Who are the top three musicians or bands that have had a major influence on you?

In my formative years it was all the folk icons such as Joan Baez, Donovan, etc. I've never stopped listening to Bob Dylan. And I have seen Emmylou Harris in concert at least 20 times.

If you could jam with one person, living or dead, who would it be?

It would be the late folk singer-songwriter Richard Fariña – who many say was the “first” Bob Dylan in regard to “songwriting style. Tragically, Fariña died at age 29 in 1966. He was on his way to becoming one of the all-time greats. I hope people look him up. I recorded a whole album of his songs called Another Country which features some amazing guests, including Nanci Griffith, John Sebastian and Happy Traum.

What are your top three “desert island” albums?

Richard and Mimi Fariña - The Complete Vanguard Recordings, The Saturday Night Fever soundtrack album because it’s so uplifting - and anything by Pete Seeger.

What was the first concert you attended? What was the last concert you attended?

Joan Baez at Carnegie Hall. We met her backstage and she gave me a bouquet of yellow daffodils. She probably didn't know what to do with all the flowers in her dressing room! The most recent concert I attended was an Emmylou Harris show here in my area.

The Beatles or the Stones?

The Beatles.

Where and when was your first paid gig? How much did you make?

My first paying gig was in Scarsdale, New York at a WMCA. I probably made about five dollars.

What has been the highlight of your musical career so far?

Having Nanci Griffith sing harmony on my album, Another Country. I just love her songwriting. I also once opened for The Band.

What has been your worst gig so far and why? (You don’t have to name names).

Hard to choose the worst one. Playing live is always an adventure. There was a gig I played once and I had to use musicians that I had never played with before. It seemed like everything went wrong. We broke a huge glass vase in the venue while we were setting up, the harmonica player was super stoned, the drummer brought along way too much gear for my somewhat quieter folk sound and the guitar player left his guitar behind at the end of the night so we had to drive all the way back to get it. Oh, and it snowed. Heavily.

What are some of the venues you enjoy performing at the most? What things make the venue enjoyable for the performer (location, equipment, setup, organizers)?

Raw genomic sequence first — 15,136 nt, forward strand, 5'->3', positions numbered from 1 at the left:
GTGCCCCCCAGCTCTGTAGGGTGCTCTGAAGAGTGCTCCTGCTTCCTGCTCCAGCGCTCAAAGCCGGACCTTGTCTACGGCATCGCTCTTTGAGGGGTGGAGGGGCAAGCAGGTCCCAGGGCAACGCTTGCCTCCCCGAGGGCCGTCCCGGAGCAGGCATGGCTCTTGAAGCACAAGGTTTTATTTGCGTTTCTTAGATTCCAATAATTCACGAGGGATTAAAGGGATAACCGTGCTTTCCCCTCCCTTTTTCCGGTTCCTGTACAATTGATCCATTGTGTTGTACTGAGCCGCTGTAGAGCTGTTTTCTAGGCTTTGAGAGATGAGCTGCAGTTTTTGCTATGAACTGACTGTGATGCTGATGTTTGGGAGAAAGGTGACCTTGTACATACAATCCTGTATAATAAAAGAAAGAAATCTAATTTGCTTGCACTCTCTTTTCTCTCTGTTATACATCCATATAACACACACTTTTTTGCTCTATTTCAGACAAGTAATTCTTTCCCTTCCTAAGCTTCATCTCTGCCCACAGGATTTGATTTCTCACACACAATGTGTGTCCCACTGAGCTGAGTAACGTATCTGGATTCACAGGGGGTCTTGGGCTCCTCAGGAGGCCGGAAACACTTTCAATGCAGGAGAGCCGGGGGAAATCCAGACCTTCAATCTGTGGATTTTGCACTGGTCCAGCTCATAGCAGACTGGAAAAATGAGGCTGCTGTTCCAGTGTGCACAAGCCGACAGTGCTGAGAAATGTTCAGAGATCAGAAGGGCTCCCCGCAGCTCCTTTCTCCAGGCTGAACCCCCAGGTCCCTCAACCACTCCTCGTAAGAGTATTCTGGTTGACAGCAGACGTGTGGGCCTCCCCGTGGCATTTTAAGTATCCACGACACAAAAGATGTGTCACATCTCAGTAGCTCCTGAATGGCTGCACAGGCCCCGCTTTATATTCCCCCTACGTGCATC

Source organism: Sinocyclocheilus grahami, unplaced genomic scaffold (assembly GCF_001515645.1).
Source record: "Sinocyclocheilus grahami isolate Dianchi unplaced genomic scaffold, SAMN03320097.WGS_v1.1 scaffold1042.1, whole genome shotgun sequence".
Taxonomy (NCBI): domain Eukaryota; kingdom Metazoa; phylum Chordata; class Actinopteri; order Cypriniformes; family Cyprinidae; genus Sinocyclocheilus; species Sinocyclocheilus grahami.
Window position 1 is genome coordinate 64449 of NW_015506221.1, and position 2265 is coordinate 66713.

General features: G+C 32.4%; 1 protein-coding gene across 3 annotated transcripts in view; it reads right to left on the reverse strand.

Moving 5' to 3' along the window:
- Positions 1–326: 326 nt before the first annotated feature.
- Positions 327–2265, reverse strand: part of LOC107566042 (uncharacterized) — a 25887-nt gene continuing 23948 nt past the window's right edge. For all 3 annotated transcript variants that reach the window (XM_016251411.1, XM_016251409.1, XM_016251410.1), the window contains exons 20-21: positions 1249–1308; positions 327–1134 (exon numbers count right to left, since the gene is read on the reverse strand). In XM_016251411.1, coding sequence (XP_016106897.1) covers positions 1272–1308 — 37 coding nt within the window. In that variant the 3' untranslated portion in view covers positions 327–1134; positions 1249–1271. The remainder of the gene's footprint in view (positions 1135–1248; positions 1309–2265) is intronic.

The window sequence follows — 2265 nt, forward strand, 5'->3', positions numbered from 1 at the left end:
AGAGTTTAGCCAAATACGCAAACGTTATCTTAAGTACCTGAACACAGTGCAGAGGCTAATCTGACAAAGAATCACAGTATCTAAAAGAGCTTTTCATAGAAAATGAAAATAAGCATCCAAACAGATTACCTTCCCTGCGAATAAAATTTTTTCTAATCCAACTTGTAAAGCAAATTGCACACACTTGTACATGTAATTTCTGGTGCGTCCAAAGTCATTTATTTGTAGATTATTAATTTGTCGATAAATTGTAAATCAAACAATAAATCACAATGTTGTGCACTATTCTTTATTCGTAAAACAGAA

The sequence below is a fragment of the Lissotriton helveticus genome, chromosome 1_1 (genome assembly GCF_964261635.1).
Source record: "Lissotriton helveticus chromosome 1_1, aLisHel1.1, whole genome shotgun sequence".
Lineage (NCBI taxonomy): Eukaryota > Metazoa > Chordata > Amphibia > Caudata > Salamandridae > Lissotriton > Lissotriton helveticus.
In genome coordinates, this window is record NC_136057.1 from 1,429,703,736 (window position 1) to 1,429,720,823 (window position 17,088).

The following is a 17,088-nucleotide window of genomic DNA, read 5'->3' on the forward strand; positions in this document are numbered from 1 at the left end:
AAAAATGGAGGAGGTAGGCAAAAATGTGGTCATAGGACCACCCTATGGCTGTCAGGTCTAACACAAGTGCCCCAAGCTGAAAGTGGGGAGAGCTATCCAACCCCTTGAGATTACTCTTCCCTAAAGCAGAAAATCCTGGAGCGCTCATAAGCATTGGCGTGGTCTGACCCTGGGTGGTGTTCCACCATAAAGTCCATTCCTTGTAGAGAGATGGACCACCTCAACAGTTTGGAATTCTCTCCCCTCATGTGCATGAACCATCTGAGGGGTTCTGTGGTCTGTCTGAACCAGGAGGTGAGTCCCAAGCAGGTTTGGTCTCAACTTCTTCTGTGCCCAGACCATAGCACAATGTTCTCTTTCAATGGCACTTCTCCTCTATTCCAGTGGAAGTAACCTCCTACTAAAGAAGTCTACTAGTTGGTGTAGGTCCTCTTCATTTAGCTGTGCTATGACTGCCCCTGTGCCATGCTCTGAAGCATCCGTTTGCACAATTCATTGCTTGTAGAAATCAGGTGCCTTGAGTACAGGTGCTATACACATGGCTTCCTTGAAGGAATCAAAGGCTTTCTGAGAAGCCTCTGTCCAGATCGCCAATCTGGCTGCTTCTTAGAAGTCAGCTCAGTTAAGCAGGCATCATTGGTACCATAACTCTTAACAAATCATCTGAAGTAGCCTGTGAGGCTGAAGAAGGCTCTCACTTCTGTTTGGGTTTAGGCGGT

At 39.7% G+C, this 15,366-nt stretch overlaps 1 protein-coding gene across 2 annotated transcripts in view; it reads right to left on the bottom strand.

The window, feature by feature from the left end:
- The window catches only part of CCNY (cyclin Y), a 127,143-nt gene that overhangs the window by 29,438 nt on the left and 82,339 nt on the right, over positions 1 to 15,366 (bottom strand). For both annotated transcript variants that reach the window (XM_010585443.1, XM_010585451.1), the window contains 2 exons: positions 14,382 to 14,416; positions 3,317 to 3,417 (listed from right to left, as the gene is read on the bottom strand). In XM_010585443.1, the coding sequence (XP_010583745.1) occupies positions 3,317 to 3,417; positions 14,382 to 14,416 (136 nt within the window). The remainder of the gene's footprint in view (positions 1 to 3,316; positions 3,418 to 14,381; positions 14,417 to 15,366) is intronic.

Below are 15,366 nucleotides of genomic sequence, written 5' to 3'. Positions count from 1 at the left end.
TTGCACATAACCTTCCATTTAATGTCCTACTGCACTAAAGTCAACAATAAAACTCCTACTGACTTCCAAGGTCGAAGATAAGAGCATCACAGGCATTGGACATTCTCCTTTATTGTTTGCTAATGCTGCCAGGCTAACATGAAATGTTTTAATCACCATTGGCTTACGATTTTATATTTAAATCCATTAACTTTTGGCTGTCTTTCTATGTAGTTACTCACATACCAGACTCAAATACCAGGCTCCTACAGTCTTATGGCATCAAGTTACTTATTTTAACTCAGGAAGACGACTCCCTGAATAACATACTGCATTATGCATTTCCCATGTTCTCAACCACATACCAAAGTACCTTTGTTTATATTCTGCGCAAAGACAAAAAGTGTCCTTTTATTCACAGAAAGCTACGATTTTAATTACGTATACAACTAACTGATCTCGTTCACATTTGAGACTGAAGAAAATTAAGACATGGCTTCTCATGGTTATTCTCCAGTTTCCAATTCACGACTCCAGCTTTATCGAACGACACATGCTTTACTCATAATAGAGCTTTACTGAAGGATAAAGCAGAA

I love to play at music festivals. My favorite is the Woody Guthrie Folk Festival in Okemah, OK. I also love playing library concerts. We always have a listening audience at those types of venues. My show is really geared towards that. There’s also a feeling of fellowship at library gigs. The audience always sings along.

How do you work out your set list?

I never write out a proper set list! I have a list of songs that I choose from. I like to “read” the audience along the way to see what should come next. My poor band. I guess they’re used to me by now.

Is there any advice you wish someone had given you when you were first starting out in the music business?

Music has to be all you really care about. All you want to do. It has to be all consuming. I always say, “don’t let any one person stop you. Just keep plowing ahead.” I would also say, “avoid conflict and avoid criticizing others. Surround yourself with good people who have the same goals and vision as you do.”

Do you have any suggestions for a guitarist or songwriter who might be stuck in a musical rut?

I have found that it’s very helpful to go out and listen to beginners playing at open mics. Sometimes it helps to hear or see what you’re not supposed to do. What doesn’t work. Hearing songs that are not fully formed or complete can be strangely inspiring.

If you weren’t a singer-songwriter, what would you be doing for work?

I really have no idea. Maybe teach Kindergarten. Little kids are just so funny and I would probably laugh a lot doing that.

Please list some of your upcoming shows, plug your music and provide links to your merchandise.

Visit Caroline's website to see all of her upcoming shows and to purchase her music.